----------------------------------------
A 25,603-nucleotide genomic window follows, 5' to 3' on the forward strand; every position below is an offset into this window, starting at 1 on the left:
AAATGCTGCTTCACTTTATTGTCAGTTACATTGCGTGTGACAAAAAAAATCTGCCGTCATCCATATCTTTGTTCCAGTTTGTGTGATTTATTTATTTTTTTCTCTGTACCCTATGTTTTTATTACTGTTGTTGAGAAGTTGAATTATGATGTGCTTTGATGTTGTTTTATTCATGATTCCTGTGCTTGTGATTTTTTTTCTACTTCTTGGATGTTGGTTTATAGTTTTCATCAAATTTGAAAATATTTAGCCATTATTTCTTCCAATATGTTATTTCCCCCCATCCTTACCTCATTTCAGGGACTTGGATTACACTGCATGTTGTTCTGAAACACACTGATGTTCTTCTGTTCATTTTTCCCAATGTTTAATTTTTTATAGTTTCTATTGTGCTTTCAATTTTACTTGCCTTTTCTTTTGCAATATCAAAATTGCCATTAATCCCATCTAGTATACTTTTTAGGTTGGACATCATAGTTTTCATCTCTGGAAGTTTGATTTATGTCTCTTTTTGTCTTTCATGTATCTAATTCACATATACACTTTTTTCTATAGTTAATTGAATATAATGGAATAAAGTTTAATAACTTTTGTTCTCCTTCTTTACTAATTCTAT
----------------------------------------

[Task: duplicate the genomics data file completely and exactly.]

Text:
A 25,603-nucleotide genomic window follows, 5' to 3' on the forward strand; every position below is an offset into this window, starting at 1 on the left:
AAATGCTGCTTCACTTTATTGTCAGTTACATTGCGTGTGACAAAAAAAATCTGCCGTCATCCATATCTTTGTTCCAGTTTGTGTGATTTATTTATTTTTTTCTCTGTACCCTATGTTTTTATTACTGTTGTTGAGAAGTTGAATTATGATGTGCTTTGATGTTGTTTTATTCATGATTCCTGTGCTTGTGATTTTTTTTCTACTTCTTGGATGTTGGTTTATAGTTTTCATCAAATTTGAAAATATTTAGCCATTATTTCTTCCAATATGTTATTTCCCCCCATCCTTACCTCATTTCAGGGACTTGGATTACACTGCATGTTGTTCTGAAACACACTGATGTTCTTCTGTTCATTTTTCCCAATGTTTAATTTTTTATAGTTTCTATTGTGCTTTCAATTTTACTTGCCTTTTCTTTTGCAATATCAAAATTGCCATTAATCCCATCTAGTATACTTTTTAGGTTGGACATCATAGTTTTCATCTCTGGAAGTTTGATTTATGTCTCTTTTTGTCTTTCATGTATCTAATTCACATATACACTTTTTTCTATAGTTAATTGAATATAATGGAATAAAGTTTAATAACTTTTGTTCTCCTTCTTTACTAATTCTAT